Ensemble brings audience to its toes
|Posted Oct. 20, 2006|
Many performances let the audience ease back into their seats to enjoy the show.
Not this one.
Instead more than 70 people stayed at the edge of their seats to watch IGABA – a percussion ensemble featuring Ron Powell, Ndugu Chancler, Nat Scott II and Mike Bennett – perform a series of rhythmic drum melodies Friday night in Founders Auditorium.
Presented by the University of La Verne’s music department, IGABA’s untamed spirit was apparent from the very beginning of the show.
The percussion group began with a piece in which each drumbeat started as a sleepy whisper that invited the audience to the roots of Africa.
The song unexpectedly climaxed into a chorus of booms to wake listeners.
Afterward IGABA swept the audience across the Atlantic with a calypso piece that held everyone captive.
It took them into the past of an Afro-Caribbean closet world when African slaves communicated through song.
Neither the band nor the audience remained entirely seated.
IGABA invited the crowd on stage to dance to a game of limbo and Steve Biondo, music department coordinator, went on stage and played the djembe drum with the group.
“It was a cultural experience,” Biondo said.
“I was just floating somewhere up there above the stage,” he added.
Although the evening featured four musicians, the pulsating grooves seemed to create an entire village of sound, whereby more than 45 instruments were used.
Some of the exotic drums included cajones, which were shaped like boxes, and another drum called a berimbau, which looked like an arrow with a shell attached to it.
“Anyone of us could change chairs with the other guy and play their instruments,” Powell said.
Powell sang in multiple languages including Spanish to add to the group’s musical journey from West Africa to Brazil.
He later brought the evening back to the streets of New York and Los Angeles during his rap performance.
The evening also featured solos but each member’s individual part throughout the show was integral to the particular rhythms from the different countries, Scott said.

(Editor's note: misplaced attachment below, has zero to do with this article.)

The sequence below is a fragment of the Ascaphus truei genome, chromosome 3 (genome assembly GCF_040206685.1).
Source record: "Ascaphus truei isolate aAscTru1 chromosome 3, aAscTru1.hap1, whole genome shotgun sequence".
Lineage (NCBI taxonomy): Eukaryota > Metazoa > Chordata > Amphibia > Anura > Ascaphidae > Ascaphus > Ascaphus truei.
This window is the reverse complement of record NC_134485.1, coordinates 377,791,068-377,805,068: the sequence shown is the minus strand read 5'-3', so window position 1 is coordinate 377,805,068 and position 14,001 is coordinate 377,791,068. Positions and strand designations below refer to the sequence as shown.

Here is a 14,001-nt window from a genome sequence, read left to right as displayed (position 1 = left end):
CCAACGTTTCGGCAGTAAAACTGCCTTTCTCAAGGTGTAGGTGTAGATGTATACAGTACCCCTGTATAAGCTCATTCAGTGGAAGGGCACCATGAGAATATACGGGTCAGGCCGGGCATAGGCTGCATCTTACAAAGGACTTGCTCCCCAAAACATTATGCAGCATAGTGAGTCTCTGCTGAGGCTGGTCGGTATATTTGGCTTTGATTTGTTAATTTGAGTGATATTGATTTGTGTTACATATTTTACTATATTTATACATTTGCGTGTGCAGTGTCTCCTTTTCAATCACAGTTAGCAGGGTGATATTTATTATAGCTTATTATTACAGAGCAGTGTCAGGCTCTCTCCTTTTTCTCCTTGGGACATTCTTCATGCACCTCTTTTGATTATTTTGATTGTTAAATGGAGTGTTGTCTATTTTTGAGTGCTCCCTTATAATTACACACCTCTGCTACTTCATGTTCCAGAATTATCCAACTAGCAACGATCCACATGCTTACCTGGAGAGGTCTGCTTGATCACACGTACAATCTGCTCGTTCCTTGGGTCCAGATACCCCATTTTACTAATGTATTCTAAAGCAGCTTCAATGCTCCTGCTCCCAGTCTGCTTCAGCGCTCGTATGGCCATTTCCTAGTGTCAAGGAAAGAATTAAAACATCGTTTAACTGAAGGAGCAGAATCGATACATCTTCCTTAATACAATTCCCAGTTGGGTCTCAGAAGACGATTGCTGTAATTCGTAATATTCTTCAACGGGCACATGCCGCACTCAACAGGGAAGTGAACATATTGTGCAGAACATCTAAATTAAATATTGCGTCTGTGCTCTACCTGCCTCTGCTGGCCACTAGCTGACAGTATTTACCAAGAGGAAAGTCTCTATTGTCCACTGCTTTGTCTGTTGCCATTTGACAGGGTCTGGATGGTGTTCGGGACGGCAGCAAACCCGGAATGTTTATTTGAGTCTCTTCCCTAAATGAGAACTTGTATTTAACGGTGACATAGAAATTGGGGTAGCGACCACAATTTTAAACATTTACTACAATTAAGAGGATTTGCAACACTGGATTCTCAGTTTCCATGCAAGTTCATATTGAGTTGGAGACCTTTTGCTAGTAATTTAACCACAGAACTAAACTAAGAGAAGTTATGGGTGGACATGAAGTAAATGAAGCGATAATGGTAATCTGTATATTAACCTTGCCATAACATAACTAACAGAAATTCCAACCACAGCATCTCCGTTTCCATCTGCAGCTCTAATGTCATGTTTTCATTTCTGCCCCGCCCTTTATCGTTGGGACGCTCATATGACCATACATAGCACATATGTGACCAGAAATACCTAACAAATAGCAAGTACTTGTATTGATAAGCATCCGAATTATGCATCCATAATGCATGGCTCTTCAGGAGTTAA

IGABA, which means the drum, originally started almost five years ago when Powell and 20 other percussionists opened a show for rock singer Rod Stewart.
In addition to Powell and Scott, the main percussion ensemble features members Tim “Timbali” Cornwell and Delton Davis.
Their tour schedule allowed Chancler and Bennett to participate as guest percussionists.
Powell, who helped direct the show, has been a highly recognized musician in the music business for 28 years.
He has worked with such artists as Madonna, Kenny G. and Sergio Mendes.
Scott is known for his big ears and has become somewhat of a go-to drummer throughout the years, providing the rhythmic foundation all musicians need to enhance a song.
Chancler, who made his debut performance in IGABA at the show as a drummer, percussionist, producer, composer, clinician and educator, has worked with musical greats such as Frank Sinatra and Michael Jackson.
Bennett graduated from ULV in 2004 and is a new faculty member at the music department.
He is only 23-years-old and has been recognized by Downbeat Magazine as the second best college drummer in the country.
“We all hit things for a living and it’s the greatest job in the world,” Bennett said.
For the final song of the show, IGABA distributed instruments to the audience, enabling them to play along.
“Everyone has an inner rhythm and an inner pulse,” Chancler said.
“We just try to pull that out of them,” he added.
Len Ly can be reached at firstname.lastname@example.org.